The Maritime History of the Great Lakes
British Whig (Kingston, ON), 2 Jan 1905

Full Text


(available on microfilm at Kingston-Frontenac Public Library and Queen's University - Stauffer Library)

Jan. 2, 1905

not published

Jan. 3, 4, 1905


Jan. 5, 1905



Eight Days In Light House On Scant Food.

Parry Sound, Ont., Jan. 5th - After being for eight days imprisoned in the lighthouse on Red Rock, of which he is light keeper, Adam Brown has succeeded in leaving the rock, and with much difficulty reaching the shore in safety. When Mr. Brown received his instructions to keep the light burning until December 15th, it was too late for him to lay in an extra store of provisions and he had all his preparations made to leave the rock. The sudden cold weather that set in a few days before the 15th, caused sufficient ice to form to prevent the tug that was sent to bring him off, reaching him, and the ice was continually shifting with the wind, which made it unsafe to venture on. After eight days of weary watching for help, and living on one meal a day, Mr. Brown succeeded in launching his boat in the water, the ice having shifted from that neighborhood, and he started in the direction of the search party which was looking for him, he having seen their fire the night previous. But owing to the ice along the shore between the islands he was unable to get within a mile of them and was unable to attract their attention. He then struck out for the mainland, and after a row of about twenty miles and pulling and shoving his boat over ice fields, he made it, and spent that night in a fisherman's cottage. Next day he walked to town. Red Rock light being situated at the open water where it gets full sweep of the wind and waves is at any time of the year a difficult place to leave, but at this season it is covered from base to lantern with ice from one to three feet thick and the rock itself being in a like manner it is a difficult feat to launch a boat and get into it, and Mr. Brown is thankful that he is alive to tell the story. He afterwards left Sunday with a party to announce his safety to the search party and bring them in.



How Abigail Becker Saved Several Sailors.

Amherstburg, Jan. 4th - With the passing away of James Cousins, is removed the last survivor of the famous Abigail Becker incident at Long Point, Lake Erie. In the early sixties a big lumber schooner was driven ashore on Long Point, and pounded to pieces on the bar. At that time Abigail Becker, then a young girl, was living with her father in a settler's cabin on the point. She saw the wreck, and in the absence of her father waded out into the icy breakers time after time and brought the benumbed sailors ashore. She was given credit for saving the lives of several of the men whom she brought ashore. Among them was James Cousins.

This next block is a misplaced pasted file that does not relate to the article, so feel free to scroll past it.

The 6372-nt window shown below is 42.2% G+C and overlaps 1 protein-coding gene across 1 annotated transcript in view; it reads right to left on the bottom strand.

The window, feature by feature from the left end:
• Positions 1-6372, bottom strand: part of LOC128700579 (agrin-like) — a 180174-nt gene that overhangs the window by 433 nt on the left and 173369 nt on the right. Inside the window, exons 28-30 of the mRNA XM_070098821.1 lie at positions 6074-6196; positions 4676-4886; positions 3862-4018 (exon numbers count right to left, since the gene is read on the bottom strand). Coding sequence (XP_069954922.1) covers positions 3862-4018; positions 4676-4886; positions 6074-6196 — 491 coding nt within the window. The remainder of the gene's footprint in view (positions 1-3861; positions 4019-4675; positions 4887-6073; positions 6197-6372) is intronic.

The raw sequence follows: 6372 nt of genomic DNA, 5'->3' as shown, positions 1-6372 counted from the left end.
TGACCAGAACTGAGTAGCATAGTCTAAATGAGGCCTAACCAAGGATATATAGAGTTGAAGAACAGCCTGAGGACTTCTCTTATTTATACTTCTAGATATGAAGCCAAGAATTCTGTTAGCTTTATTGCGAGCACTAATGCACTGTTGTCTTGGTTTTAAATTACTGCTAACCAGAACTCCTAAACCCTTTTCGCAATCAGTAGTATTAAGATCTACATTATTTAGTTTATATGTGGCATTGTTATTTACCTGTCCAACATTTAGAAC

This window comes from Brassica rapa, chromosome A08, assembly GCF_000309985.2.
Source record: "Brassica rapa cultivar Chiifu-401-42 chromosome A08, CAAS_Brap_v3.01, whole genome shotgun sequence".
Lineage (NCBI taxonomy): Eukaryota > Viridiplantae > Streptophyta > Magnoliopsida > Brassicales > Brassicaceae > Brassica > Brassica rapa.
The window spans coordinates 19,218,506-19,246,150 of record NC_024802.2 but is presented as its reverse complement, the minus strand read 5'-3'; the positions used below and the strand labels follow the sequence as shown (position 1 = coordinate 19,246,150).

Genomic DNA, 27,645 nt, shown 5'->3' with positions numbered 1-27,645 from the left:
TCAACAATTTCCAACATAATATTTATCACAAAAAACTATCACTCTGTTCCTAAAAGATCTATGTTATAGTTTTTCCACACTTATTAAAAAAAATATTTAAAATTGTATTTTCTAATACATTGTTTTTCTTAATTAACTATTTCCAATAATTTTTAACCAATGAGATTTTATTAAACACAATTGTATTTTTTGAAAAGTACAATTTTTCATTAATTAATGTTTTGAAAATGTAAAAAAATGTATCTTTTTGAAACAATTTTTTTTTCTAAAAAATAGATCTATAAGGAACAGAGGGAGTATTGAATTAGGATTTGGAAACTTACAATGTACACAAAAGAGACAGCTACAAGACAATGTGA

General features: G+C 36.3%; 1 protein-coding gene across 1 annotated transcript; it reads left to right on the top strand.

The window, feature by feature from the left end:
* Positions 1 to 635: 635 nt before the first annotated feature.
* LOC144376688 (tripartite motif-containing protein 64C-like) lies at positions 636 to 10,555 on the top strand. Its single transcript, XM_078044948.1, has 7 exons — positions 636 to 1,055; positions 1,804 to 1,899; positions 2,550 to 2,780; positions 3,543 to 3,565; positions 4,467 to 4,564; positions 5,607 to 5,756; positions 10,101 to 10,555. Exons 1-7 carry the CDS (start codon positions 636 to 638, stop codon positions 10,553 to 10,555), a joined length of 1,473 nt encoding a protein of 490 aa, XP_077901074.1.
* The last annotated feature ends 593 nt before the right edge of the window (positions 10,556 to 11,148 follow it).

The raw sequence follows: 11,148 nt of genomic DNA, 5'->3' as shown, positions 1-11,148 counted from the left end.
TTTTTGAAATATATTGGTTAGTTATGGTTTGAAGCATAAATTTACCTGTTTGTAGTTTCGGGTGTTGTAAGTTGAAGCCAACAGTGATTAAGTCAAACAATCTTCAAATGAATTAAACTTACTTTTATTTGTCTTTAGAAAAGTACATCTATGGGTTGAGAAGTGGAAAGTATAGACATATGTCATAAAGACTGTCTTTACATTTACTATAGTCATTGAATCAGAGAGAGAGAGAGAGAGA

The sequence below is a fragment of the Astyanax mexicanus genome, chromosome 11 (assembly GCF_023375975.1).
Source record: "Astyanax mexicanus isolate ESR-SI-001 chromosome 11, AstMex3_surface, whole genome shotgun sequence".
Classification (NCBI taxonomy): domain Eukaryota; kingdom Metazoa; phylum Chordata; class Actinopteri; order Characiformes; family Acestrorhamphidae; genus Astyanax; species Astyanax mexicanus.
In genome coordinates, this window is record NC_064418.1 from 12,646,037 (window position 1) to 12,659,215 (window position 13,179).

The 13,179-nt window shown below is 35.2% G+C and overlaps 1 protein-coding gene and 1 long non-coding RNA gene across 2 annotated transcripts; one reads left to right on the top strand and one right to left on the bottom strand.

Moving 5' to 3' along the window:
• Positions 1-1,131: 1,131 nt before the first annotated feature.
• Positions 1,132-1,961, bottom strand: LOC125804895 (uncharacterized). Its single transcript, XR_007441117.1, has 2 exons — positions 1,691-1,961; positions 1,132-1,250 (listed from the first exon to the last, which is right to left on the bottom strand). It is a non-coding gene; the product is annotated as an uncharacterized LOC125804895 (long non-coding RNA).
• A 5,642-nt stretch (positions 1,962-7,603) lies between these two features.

Jan. 6, 7, 9, 1905


Jan. 10, 1905

p.2 Day's Episodes - The Kingston and Montreal Forwarding company has some thirty men engaged at work in repairing its barges at Portsmouth.

p.8 Sudden Death of Capt. O'Hagan - St. Catharines, Jan. 10th - Capt. D. O'Hagan a well known vessel man died suddenly on Sunday night. Deceased was about forty-nine years of age. He was taken ill about eleven o'clock on Sunday night, and died in a few minutes. Heart disease is supposed to have been the cause of death.

Incidents of the Day - G.R. Moir, Quebec, secretary-treasurer of the Kingston & Montreal Forwarding company, is in the city.

Media Type:
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Date of Publication:
2 Jan 1905
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  • Ontario, Canada
    Latitude: 44.22976 Longitude: -76.48098
Rick Neilson
Creative Commons licence:
pd [more details]
Copyright Statement:
Public domain: Copyright has expired according to the applicable Canadian or American laws. No restrictions on use.
Maritime History of the Great Lakes
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British Whig (Kingston, ON), 2 Jan 1905